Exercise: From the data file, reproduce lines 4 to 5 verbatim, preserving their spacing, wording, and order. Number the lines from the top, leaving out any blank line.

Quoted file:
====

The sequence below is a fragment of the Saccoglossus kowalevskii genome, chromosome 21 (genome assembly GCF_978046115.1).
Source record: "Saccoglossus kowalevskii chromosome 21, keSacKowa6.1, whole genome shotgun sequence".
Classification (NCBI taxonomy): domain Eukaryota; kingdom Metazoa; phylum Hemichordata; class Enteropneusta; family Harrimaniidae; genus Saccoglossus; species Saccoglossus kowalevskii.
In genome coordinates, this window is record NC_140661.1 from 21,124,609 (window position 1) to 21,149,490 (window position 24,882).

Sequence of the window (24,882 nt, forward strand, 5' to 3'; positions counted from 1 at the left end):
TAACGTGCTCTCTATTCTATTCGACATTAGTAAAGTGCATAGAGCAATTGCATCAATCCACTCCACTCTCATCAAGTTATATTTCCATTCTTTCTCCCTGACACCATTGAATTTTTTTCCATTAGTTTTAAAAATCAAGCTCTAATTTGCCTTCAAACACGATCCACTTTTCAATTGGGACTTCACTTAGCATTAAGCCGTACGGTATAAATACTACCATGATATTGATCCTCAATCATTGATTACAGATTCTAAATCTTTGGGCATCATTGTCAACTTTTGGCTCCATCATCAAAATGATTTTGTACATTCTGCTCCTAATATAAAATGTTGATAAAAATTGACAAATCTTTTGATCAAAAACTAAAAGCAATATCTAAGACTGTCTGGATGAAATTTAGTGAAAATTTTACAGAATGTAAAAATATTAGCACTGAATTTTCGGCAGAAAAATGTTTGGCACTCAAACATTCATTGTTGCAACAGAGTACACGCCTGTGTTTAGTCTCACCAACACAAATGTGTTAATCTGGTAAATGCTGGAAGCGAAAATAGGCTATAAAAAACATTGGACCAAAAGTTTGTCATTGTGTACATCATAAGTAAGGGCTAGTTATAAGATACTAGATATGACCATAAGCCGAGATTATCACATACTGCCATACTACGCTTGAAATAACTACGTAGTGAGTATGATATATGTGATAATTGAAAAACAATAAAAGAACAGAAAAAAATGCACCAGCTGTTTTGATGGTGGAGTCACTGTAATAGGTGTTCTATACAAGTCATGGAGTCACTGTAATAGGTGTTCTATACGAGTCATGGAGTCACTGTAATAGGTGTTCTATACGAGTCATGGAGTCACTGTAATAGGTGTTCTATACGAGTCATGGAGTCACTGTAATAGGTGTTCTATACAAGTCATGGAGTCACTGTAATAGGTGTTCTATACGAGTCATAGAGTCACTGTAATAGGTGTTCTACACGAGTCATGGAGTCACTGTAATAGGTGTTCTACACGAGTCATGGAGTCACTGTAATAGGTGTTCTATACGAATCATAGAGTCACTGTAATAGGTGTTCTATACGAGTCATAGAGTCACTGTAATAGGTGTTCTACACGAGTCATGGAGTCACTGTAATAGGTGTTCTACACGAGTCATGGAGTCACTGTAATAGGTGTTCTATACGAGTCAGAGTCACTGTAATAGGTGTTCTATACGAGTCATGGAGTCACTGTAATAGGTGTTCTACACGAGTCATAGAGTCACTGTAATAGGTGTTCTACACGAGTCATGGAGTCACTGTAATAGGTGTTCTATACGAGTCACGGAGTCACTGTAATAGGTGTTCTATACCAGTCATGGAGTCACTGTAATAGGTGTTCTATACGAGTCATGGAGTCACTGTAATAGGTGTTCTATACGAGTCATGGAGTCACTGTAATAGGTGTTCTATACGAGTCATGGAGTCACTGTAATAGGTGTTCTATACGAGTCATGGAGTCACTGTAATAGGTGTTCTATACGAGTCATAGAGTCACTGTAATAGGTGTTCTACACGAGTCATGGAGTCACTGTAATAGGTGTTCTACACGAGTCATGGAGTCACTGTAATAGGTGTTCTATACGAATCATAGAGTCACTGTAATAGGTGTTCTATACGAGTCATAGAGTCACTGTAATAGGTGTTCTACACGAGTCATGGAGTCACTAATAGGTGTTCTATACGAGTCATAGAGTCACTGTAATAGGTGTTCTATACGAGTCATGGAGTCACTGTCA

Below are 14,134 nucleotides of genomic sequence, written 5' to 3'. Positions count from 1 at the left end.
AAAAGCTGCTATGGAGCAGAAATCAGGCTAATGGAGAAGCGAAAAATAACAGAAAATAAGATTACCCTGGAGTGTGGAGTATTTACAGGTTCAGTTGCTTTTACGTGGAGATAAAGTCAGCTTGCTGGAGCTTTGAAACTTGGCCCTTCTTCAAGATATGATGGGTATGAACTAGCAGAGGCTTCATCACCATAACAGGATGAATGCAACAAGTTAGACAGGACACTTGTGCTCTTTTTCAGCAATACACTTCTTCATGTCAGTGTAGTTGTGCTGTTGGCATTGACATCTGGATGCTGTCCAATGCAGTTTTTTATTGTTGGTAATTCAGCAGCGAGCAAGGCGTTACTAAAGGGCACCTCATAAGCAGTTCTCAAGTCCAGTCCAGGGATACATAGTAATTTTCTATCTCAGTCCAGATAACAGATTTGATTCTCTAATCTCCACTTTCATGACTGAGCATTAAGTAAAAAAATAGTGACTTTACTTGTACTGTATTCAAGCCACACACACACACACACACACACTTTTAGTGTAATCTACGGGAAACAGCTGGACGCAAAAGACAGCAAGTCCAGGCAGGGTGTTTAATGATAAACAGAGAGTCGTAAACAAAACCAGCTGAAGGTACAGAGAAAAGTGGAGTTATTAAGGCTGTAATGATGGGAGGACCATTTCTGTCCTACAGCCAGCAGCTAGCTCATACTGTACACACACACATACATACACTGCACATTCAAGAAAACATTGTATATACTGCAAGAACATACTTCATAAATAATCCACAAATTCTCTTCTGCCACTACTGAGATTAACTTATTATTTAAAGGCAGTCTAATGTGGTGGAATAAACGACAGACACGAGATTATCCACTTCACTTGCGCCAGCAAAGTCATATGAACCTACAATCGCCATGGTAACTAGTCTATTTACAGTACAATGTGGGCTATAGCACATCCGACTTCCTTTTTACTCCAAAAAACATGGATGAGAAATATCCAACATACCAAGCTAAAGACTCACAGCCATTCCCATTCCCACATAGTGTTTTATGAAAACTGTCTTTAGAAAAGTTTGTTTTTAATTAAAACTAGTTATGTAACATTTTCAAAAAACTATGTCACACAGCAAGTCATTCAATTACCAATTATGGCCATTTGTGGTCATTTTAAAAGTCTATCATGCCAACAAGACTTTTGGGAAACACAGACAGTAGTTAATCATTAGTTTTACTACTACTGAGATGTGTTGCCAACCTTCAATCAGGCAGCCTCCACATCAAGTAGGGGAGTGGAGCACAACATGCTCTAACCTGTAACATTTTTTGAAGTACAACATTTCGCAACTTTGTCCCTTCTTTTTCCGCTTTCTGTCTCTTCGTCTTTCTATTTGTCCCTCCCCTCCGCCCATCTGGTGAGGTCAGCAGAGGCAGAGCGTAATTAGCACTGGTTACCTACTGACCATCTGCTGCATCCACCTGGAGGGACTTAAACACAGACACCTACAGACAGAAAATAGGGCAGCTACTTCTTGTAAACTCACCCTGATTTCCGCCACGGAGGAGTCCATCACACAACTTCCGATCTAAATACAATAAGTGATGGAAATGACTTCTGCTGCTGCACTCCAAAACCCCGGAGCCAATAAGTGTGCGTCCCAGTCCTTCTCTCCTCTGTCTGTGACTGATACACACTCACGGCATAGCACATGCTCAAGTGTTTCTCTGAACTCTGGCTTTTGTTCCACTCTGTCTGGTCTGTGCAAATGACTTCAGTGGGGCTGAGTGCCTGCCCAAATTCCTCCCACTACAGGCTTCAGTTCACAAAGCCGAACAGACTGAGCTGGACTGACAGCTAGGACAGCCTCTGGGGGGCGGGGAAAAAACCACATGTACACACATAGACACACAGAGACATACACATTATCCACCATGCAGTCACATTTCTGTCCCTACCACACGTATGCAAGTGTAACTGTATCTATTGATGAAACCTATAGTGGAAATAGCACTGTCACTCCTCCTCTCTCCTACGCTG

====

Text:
In genome coordinates, this window is record NC_140661.1 from 21,124,609 (window position 1) to 21,149,490 (window position 24,882).

Sequence of the window (24,882 nt, forward strand, 5' to 3'; positions counted from 1 at the left end):